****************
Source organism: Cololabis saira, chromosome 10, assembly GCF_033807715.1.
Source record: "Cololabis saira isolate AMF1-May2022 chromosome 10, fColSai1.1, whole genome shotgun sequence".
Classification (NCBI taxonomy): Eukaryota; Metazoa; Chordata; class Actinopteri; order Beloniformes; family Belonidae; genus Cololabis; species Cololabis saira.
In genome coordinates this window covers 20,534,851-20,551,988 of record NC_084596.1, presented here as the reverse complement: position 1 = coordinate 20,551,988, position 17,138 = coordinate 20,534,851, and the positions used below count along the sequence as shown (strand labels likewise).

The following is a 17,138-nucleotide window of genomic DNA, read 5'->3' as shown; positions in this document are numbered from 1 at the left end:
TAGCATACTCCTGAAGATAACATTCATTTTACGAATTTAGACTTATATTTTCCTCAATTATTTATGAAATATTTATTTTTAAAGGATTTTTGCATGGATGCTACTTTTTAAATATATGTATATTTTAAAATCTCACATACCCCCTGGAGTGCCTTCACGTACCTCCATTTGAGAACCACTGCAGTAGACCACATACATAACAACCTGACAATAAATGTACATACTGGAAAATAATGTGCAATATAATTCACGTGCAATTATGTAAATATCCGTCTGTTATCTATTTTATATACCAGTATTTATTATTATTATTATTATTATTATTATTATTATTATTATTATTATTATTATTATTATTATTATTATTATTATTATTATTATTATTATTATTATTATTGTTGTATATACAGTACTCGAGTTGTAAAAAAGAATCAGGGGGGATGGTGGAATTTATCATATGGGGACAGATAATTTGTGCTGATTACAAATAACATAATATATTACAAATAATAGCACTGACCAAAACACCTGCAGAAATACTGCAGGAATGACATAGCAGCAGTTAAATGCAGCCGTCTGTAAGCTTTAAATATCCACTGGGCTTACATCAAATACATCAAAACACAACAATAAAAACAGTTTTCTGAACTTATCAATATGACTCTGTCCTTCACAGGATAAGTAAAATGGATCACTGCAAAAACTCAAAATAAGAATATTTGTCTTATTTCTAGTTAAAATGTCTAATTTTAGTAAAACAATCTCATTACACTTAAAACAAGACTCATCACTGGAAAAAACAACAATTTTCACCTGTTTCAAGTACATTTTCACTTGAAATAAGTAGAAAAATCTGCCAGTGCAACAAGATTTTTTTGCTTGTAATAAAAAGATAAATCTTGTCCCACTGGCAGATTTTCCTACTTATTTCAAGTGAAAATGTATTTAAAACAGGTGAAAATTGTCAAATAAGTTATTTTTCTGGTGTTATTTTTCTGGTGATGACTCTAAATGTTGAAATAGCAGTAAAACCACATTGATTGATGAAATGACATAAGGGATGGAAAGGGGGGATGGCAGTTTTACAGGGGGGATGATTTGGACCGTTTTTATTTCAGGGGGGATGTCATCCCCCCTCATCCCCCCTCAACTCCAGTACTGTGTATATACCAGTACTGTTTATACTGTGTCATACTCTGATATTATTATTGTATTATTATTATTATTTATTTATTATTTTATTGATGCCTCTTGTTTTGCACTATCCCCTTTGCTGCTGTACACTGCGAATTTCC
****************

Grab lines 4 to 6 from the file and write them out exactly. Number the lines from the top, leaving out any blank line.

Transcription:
In genome coordinates this window covers 20,534,851-20,551,988 of record NC_084596.1, presented here as the reverse complement: position 1 = coordinate 20,551,988, position 17,138 = coordinate 20,534,851, and the positions used below count along the sequence as shown (strand labels likewise).

The following is a 17,138-nucleotide window of genomic DNA, read 5'->3' as shown; positions in this document are numbered from 1 at the left end:
TAGCATACTCCTGAAGATAACATTCATTTTACGAATTTAGACTTATATTTTCCTCAATTATTTATGAAATATTTATTTTTAAAGGATTTTTGCATGGATGCTACTTTTTAAATATATGTATATTTTAAAATCTCACATACCCCCTGGAGTGCCTTCACGTACCTCCATTTGAGAACCACTGCAGTAGACCACATACATAACAACCTGACAATAAATGTACATACTGGAAAATAATGTGCAATATAATTCACGTGCAATTATGTAAATATCCGTCTGTTATCTATTTTATATACCAGTATTTATTATTATTATTATTATTATTATTATTATTATTATTATTATTATTATTATTATTATTATTATTATTATTATTATTATTATTATTATTATTATTATTGTTGTATATACAGTACTCGAGTTGTAAAAAAGAATCAGGGGGGATGGTGGAATTTATCATATGGGGACAGATAATTTGTGCTGATTACAAATAACATAATATATTACAAATAATAGCACTGACCAAAACACCTGCAGAAATACTGCAGGAATGACATAGCAGCAGTTAAATGCAGCCGTCTGTAAGCTTTAAATATCCACTGGGCTTACATCAAATACATCAAAACACAACAATAAAAACAGTTTTCTGAACTTATCAATATGACTCTGTCCTTCACAGGATAAGTAAAATGGATCACTGCAAAAACTCAAAATAAGAATATTTGTCTTATTTCTAGTTAAAATGTCTAATTTTAGTAAAACAATCTCATTACACTTAAAACAAGACTCATCACTGGAAAAAACAACAATTTTCACCTGTTTCAAGTACATTTTCACTTGAAATAAGTAGAAAAATCTGCCAGTGCAACAAGATTTTTTTGCTTGTAATAAAAAGATAAATCTTGTCCCACTGGCAGATTTTCCTACTTATTTCAAGTGAAAATGTATTTAAAACAGGTGAAAATTGTCAAATAAGTTATTTTTCTGGTGTTATTTTTCTGGTGATGACTCTAAATGTTGAAATAGCAGTAAAACCACATTGATTGATGAAATGACATAAGGGATGGAAAGGGGGGATGGCAGTTTTACAGGGGGGATGATTTGGACCGTTTTTATTTCAGGGGGGATGTCATCCCCCCTCATCCCCCCTCAACTCCAGTACTGTGTATATACCAGTACTGTTTATACTGTGTCATACTCTGATATTATTATTGTATTATTATTATTATTTATTTATTATTTTATTGATGCCTCTTGTTTTGCACTATCCCCTTTGCTGCTGTACACTGCGAATTTCC